//How Facebook’s Anti-Revenge Porn Tools Failed Katie Hill

How Facebook’s Anti-Revenge Porn Tools Failed Katie Hill

Twitter declined to provide any comment, and instead pointed me to the company’s nonconsensual nudity policy. The original DailyMail.com tweet—nude photo, shortened link, and all—remains online, with 1,500 retweets and 2,300 likes.

The photos will indelibly remain on the rest of the internet, too. Once they were published by RedState and DailyMail.com, they seeped across networks and platforms and forums as people republished the images or turned them into memes or used them as the backdrop for their YouTube show. (After I contacted YouTube about some examples of the latter, it removed the videos for violating the site’s policy on harassment and bullying.)

It’s one of the many brutal aftershocks that this kind of privacy violation forces victims to endure.

“You can encourage these companies to do the right thing and to have policies in place and resources dedicated to taking down those kind of materials,” says Mary Anne Franks. “But what we know about the viral nature of especially salacious material is that by the time you take it down three days, four days, five days after the fact, it’s too late. So it may come down from a certain platform, but it’s not going to come down from the internet.”

Using AI to Fight Back

Two days after Katie Hill announced she was stepping down from office, Facebook published a post titled “Making Facebook a Safer, More Welcoming Place for Women.” The post, which had no byline, highlighted the company’s use of “cutting-edge technology” to detect nonconsensual porn, and to even block it from being posted in the first place.

Facebook has implemented increasingly aggressive tactics to combat nonconsensual porn since 2017, when investigations revealed that thousands of current and former servicemen in a private group called Marines United were sharing photos of women without their knowledge. Facebook quickly shut down the group, but new ones kept popping up to replace it. Perhaps sensing a pattern, after a few weeks Facebook announced that it would institute photo-matching technology to prevent people from re-uploading images after they’ve been reported and removed. Similar technologies are used to block child pornography or terrorist content, by generating a unique signature, or hash, from an image’s data, and comparing that to a database of flagged material.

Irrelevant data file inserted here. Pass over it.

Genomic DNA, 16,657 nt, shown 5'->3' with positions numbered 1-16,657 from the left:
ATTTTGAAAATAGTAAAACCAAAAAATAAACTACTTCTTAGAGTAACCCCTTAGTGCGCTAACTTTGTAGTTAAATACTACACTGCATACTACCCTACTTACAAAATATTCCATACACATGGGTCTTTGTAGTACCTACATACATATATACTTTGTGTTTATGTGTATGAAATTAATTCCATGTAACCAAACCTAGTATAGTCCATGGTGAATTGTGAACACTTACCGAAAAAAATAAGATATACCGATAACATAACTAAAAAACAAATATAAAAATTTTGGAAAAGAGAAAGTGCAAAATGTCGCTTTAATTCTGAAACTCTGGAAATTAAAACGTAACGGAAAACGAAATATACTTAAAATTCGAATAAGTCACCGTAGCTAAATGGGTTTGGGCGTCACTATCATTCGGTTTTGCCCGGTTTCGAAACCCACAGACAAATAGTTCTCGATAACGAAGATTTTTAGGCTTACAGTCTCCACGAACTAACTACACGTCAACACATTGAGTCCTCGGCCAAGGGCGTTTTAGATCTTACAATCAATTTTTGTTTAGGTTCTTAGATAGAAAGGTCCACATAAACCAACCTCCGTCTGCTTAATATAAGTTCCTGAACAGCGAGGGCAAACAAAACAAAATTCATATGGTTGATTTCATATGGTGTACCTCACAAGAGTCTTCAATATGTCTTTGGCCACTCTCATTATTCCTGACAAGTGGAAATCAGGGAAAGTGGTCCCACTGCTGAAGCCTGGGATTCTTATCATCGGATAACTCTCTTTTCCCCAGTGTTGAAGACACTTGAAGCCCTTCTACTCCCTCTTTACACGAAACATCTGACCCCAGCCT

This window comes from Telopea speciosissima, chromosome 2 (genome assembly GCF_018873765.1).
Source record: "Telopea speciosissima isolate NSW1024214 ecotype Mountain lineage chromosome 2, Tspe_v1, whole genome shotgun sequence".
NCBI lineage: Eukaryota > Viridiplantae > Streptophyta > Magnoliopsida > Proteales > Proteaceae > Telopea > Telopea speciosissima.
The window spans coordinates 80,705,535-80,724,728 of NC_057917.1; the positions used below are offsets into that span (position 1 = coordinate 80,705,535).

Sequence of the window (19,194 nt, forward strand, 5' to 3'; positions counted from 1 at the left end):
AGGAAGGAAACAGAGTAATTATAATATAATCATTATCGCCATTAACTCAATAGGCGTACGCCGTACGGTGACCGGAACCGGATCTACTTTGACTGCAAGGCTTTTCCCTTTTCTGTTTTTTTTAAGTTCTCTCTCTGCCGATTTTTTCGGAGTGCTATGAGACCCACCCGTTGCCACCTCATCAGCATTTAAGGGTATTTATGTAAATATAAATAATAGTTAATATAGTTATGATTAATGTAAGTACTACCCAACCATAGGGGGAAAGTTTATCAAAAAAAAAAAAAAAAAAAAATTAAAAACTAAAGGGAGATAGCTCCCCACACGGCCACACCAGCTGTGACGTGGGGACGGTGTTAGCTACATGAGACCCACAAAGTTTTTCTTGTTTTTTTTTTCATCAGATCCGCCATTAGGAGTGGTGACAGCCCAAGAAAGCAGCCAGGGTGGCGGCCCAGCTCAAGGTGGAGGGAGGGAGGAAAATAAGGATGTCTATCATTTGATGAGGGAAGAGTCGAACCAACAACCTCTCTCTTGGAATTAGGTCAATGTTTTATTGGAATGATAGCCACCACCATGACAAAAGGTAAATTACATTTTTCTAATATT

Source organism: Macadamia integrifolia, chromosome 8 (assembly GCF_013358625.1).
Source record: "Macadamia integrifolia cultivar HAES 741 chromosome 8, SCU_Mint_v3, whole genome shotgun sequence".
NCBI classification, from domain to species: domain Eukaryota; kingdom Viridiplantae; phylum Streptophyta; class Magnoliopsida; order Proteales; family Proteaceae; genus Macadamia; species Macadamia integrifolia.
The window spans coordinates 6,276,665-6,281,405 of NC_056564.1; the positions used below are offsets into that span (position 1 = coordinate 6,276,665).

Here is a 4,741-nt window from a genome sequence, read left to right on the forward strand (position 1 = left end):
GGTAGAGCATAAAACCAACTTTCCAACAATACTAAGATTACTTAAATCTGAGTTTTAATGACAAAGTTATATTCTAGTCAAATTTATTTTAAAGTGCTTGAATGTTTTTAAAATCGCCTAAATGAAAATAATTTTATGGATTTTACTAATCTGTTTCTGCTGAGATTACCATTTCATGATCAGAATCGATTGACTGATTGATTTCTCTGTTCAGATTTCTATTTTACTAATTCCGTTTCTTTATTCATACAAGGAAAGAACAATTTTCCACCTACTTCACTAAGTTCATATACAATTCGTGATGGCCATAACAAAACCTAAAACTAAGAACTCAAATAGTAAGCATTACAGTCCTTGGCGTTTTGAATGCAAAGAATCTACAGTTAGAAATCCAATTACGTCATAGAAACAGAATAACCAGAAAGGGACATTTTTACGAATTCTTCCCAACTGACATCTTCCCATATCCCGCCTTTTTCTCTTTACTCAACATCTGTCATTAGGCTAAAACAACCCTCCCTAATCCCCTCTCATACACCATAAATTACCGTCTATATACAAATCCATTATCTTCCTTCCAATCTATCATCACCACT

Later that year, Facebook piloted a program in which anyone could securely share their nude photos with Facebook to preemptively hash and automatically block. At the time, the proposal was met with some incredulity, but the company says it received positive feedback from victims and announced the program’s expansion in March. The same day, Facebook also said that it would deploy machine learning and artificial intelligence to proactively detect near-nude images being shared without permission, which could help protect people who aren’t aware their photos leaked or aren’t able to report it. (Facebook’s policy against nonconsensual porn extends to outside links where photos are published, but a spokesperson says that those instances usually have to be reported and reviewed first.) The company now has a team of about 25 dedicated to the problem, according to a report by NBC News published Monday.

“They have been doing a lot of innovative work in this space,” Mary Anne Franks says. Her advocacy group for nonconsensual porn victims, the Cyber Civil Rights Initiative, has worked with many tech companies, including Facebook and Twitter, on their policies.

Facebook will also sometimes take the initiative to manually seek out and take down violating posts. This tactic is usually reserved for terrorist content, but a Facebook spokesperson said that after Hill’s photos were published, the company proactively hashed the images on both Facebook and Instagram.

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Hashing and machine learning can be effective gatekeepers, but they aren’t totally foolproof. Facebook has already been using AI to automatically flag and remove another set of violations, pornography and adult nudity, for over a year. In its latest transparency report, released Wednesday, the company announced that over the last two quarters, it flagged over 98 percent of content in that category before users reported it. Facebook says it took action on 30.3 million pieces of content in Q3, which means nearly 30 million of those were removed automatically.

Still, at Facebook’s scale, that also means almost half a million instances aren’t detected by algorithms before they get reported (and these reports can’t capture how much content doesn’t get flagged automatically or reported by users). And again, that’s for consensual porn and nudity. It’s impossible to say whether Facebook’s AI is more or less proactive when it comes to nonconsensual porn. According to NBC News, the company receives around half a million reports per month. Facebook does not share data about the number or rate of takedowns for that specific violation.